Cluster headache is a primary headache by definition not caused by any known underlying structural pathology. However, symptomatic cases have been described, for example tumours, particularly pituitary adenomas, malformations, and infections/inflammations. The evaluation of cluster headache is an issue unresolved.
I present a case of a 24-year-old patient who presented with a 4-week history of side-locked attacks of pain located in the left orbit. He satisfied the revised International Classification of Headache Disorders criteria for cluster headache. His medical and family histories were unremarkable. There was no history of headache. A diagnosis of cluster headache was made. The patient responded to symptomatic treatment. Low-dose computer tomography scan after 2 weeks displayed a left-sided acute maxillary sinusitis. The headache attacks resolved completely after treatment with antibiotics and sinus puncture.
Discussion and evaluation
Although I cannot exclude an unintentional comorbidity, in my opinion, the co-occurrence of an acute maxillary sinusitis with unilateral headache, in a hitherto headache-free man, points toward the fact that in this case the cluster headache was caused or triggered by the sinusitis. The headache attacks resolved completely after the treatment and the patient also remained headache free at the follow-up. The response of the headache to sumatriptan and other typical cluster headache medications does not exclude a secondary form. Symptomatic cluster headaches responsive to this therapy have been described. Associated cranial lesions such as infections have been reported in cluster headache patients and the attacks may be clinically indistinguishable from the primary form.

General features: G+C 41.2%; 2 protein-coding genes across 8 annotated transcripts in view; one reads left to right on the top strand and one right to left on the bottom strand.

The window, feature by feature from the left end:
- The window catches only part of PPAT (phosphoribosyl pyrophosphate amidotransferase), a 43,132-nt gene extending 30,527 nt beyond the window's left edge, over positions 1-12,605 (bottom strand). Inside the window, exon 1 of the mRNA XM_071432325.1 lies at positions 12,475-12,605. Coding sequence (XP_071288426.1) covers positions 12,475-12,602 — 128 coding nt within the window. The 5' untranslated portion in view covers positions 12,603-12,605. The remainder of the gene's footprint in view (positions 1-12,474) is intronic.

Neuroimaging, preferably contrast-enhanced magnetic resonance imaging including sinuses should always be considered in patients with cluster headache despite normal neurological examination. Acute maxillary sinusitis can present as cluster headache.